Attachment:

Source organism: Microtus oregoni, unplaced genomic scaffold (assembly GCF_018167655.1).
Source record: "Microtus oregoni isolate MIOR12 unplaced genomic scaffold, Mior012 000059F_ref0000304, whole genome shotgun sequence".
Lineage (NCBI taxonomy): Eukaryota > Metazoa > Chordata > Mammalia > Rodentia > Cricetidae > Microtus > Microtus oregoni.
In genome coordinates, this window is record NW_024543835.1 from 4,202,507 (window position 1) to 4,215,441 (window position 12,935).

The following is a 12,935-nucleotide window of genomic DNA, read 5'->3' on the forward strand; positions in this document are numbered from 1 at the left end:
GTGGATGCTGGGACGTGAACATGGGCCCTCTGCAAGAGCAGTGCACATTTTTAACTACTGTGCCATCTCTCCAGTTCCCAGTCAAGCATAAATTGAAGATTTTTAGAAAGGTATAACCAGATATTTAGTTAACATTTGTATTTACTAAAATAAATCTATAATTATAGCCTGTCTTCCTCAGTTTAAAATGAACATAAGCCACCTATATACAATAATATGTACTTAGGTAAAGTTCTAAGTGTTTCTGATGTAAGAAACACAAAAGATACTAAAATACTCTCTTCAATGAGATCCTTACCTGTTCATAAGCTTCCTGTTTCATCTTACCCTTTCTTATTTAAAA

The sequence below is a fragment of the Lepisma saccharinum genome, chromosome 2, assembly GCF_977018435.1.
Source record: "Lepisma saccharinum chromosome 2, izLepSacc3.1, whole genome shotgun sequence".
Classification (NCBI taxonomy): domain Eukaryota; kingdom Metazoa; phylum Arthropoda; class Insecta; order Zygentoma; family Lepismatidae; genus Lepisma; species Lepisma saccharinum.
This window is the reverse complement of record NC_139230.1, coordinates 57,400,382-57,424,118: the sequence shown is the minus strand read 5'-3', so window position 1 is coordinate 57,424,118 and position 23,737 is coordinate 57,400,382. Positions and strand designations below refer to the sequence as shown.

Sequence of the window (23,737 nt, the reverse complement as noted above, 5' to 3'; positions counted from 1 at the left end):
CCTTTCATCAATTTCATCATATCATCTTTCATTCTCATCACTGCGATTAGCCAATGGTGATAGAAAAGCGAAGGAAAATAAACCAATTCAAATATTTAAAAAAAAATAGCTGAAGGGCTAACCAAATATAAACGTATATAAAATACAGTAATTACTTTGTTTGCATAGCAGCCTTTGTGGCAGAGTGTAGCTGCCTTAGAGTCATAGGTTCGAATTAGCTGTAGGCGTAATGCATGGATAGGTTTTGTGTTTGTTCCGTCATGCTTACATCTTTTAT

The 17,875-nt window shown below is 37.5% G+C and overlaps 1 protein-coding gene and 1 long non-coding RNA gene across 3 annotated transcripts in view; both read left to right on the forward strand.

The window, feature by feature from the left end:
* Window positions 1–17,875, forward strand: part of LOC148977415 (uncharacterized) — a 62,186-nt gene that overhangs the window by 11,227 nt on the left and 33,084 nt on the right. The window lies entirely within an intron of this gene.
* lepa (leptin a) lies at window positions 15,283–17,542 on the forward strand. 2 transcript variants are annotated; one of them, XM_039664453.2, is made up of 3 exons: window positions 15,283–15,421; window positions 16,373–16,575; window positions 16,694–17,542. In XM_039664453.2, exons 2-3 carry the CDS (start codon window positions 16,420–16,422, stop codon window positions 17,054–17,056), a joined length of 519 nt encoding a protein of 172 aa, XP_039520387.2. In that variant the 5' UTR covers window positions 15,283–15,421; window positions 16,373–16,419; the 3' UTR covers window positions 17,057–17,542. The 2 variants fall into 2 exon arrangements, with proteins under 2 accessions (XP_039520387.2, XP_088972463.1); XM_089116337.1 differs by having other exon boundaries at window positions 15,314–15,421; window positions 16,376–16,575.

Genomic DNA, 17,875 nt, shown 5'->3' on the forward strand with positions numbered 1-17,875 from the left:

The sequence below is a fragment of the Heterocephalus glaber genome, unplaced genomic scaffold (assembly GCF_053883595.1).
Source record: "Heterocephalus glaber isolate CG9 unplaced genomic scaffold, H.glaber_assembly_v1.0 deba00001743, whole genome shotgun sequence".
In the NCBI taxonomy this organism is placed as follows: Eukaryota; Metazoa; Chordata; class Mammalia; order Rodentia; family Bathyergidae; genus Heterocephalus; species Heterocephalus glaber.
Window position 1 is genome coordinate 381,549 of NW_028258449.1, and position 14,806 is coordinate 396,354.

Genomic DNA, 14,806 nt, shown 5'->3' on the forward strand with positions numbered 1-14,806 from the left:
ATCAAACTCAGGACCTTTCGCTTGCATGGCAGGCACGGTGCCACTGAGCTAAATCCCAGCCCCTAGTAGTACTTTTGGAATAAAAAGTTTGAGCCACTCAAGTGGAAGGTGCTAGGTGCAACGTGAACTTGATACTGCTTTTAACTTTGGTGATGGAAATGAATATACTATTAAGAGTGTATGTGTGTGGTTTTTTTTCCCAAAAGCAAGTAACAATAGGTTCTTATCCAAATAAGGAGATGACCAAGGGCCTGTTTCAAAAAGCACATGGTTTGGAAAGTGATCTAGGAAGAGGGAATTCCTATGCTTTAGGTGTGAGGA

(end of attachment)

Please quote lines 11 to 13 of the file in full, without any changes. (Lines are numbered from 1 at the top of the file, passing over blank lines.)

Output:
Sequence of the window (23,737 nt, the reverse complement as noted above, 5' to 3'; positions counted from 1 at the left end):
CCTTTCATCAATTTCATCATATCATCTTTCATTCTCATCACTGCGATTAGCCAATGGTGATAGAAAAGCGAAGGAAAATAAACCAATTCAAATATTTAAAAAAAAATAGCTGAAGGGCTAACCAAATATAAACGTATATAAAATACAGTAATTACTTTGTTTGCATAGCAGCCTTTGTGGCAGAGTGTAGCTGCCTTAGAGTCATAGGTTCGAATTAGCTGTAGGCGTAATGCATGGATAGGTTTTGTGTTTGTTCCGTCATGCTTACATCTTTTAT

The 17,875-nt window shown below is 37.5% G+C and overlaps 1 protein-coding gene and 1 long non-coding RNA gene across 3 annotated transcripts in view; both read left to right on the forward strand.